Sobering yet Encouraging
As I said, the conference was sobering, given both the extreme danger from nuclear weapons and the amount of work still to be done. Yet I also left encouraged. The urgency and clarity of the cause motivates me to do more. The present situation requires us to act on behalf of a just and noble cause: to save humanity.
Note: Video of the Two Minutes to Midnight plenary talks and some workshops are available for viewing on YouTube.
For more of our posts on nuclear weapons, see:
Nukes and the Pro-Life Christian: A Conservative Takes a Second Look at the Morality of Nuclear Weapons / Karen Swallow Prior
Rejecting Mass Murder: Looking Back on Hiroshima and Nagasaki / John Whitehead
The Reynolds Family, the Nuclear Age and a Brave Wooden Boat / Jessica Renshaw
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The Gendercide Awareness Project held an art exhibit at the Parliament of the World’s Religions, November 1-7, 2018. Here are photos taken on site by the Consistent Life Network’s vice president, Rachel MacNair.
The description is “a floor-to-ceiling maze that fills almost 2,000 square feet. As visitors pass through, the density increases and the passage narrows, blocking visibility and creating an uncomfortable claustrophobic effect. . . . Arguably, gendercide is the largest atrocity the world has seen, yet few people have any idea of its scale.”
Rachel confirms that she was in tears after going through the exhibit. She’s pictured here in a somber mood before she started to walk the maze.
These charts come from the Gendercide Awareness Project website:
by Frank Lane
I’ve been an ethical vegan for about 28 years and a vegetarian for 16 years before that. My passionate conviction came from a profound sense of the sacredness and wonder of my existence, the natural world, especially the unborn, animals, and trees.
I was a registered conscientious objector to war and refused to kill when asked by my country. But on the flip side of that principle, I am a black belt in martial arts, where I learned how to severely protect by force for those that could not protect themselves.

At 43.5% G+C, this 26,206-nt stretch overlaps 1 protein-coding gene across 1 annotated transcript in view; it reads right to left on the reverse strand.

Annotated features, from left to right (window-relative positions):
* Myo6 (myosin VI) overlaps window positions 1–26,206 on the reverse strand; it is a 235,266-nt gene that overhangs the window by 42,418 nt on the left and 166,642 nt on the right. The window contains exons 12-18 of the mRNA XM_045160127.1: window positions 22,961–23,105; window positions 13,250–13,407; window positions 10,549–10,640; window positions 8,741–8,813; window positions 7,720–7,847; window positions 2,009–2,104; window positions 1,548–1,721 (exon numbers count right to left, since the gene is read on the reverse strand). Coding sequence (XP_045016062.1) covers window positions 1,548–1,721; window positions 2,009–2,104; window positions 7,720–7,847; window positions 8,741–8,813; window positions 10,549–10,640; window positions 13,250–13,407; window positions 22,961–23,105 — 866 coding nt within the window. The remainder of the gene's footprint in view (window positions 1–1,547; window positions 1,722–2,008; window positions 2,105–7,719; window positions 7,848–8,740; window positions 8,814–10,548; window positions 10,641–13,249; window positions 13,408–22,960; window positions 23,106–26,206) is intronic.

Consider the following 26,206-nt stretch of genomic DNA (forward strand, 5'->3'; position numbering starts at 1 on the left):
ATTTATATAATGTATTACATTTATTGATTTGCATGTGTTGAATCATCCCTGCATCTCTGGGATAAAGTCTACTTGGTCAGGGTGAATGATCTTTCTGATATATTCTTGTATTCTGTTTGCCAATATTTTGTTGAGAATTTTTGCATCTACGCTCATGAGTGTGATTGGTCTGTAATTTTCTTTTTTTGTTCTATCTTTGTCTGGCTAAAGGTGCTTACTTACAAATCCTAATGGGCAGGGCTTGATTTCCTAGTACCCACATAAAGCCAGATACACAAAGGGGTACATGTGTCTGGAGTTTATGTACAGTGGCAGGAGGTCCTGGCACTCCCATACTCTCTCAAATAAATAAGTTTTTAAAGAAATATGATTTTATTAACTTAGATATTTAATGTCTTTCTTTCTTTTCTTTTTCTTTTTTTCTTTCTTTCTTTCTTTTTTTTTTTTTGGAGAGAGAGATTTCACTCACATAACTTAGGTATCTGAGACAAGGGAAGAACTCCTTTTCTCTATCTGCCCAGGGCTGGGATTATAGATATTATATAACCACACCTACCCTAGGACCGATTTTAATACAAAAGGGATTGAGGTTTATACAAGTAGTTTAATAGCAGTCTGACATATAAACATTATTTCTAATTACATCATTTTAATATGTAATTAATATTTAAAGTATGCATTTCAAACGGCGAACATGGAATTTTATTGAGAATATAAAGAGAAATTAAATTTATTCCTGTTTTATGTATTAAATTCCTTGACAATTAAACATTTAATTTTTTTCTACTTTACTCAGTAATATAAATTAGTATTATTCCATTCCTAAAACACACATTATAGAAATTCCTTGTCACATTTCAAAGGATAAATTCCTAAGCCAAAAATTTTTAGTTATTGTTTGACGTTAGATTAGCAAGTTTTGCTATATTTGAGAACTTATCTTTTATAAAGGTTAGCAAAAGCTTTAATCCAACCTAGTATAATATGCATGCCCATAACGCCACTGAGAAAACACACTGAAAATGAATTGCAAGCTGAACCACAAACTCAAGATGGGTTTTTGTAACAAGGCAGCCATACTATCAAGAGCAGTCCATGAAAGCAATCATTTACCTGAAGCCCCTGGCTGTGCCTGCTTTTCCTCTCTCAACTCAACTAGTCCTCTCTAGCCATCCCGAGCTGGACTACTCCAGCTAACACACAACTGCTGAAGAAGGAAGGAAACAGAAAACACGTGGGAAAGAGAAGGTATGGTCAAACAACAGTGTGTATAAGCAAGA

This may sound like a dichotomy of principles, but I think not. A soldier will give his/her life or take life, for the greater good based on principle. It is our principles that determine our ethics.
When I am fighting for the greater good, I become my principles.
At 16, I broke away from the whole of the war machine and became part of the whole of the peace movement. I became an individual part of bringing peace to a warring world. This is when my principles started to fall into place, especially the first time I was told, “Meat is Murder.” I was stunned by the inference that one could be thought of as a murderer for killing animals.
I had to consider deeply how my act of contributing to the slaughter of millions of animals a day was affecting peace on the planet and in my soul.
When I was called for military service, it turned my world upside down, because I was being asked to kill my unknown brothers and sisters.
The killing of babies or veal calves or the Holocaust of Jews and the disabled demonstrate a lack of reverence for life. When we lose our respect for the sacredness of life, as in the case of viewing those with disabilities as having less value than other life, we break the link with the holiness of life. Living this honoring of the sacredness of life makes us spiritual beings.
In a public demonstration, activists gathered thousands of baby dolls, poked holes in them and painted them blood red to mimic an aborted baby. They then threw them like garbage onto the lawn of the White House to depict only one hour’s worth of aborted babies.
To add insult to injury, the activists demanded in jest that at least the abortion industry should organize a system to gather the aborted and process the carnage for animal food! This was done to draw a parallel to using the body parts of Holocaust victims for other purposes, such as using their bones for bone china or needles.
When anyone becomes aware of the suffering, it is an opportunity for personal growth. But at the same time we can close our eyes in denial. This is especially true when we experience a level of awareness and compassion for the bloodbath horrors of torture, agony, and suffering of animals, babies in the womb, or those in concentration camps. Our participation, however removed from these acts of abject torment, makes us cogs in the machine of mass murder.
I found solace in the notion that “All Life is Sacred,” bringing me to peace with a respect for all life. So when I was asked to take another person’s life by my country, I knew this was the most significant demand ever placed on me. My answers come from the highest respect for life, “Thou Shalt Not Kill.”
So, with that notion in mind, I took a college ecology class to learn how to save the world. I was shocked when the professor told us to go out and kill an overpopulated species to balance out the “ecology.”
Here was the hard and determining test for abortion; when the life of the mother was at peril and an abortion became a medical necessity. This gives perspective on how to decide on the issue of taking life for the greater good.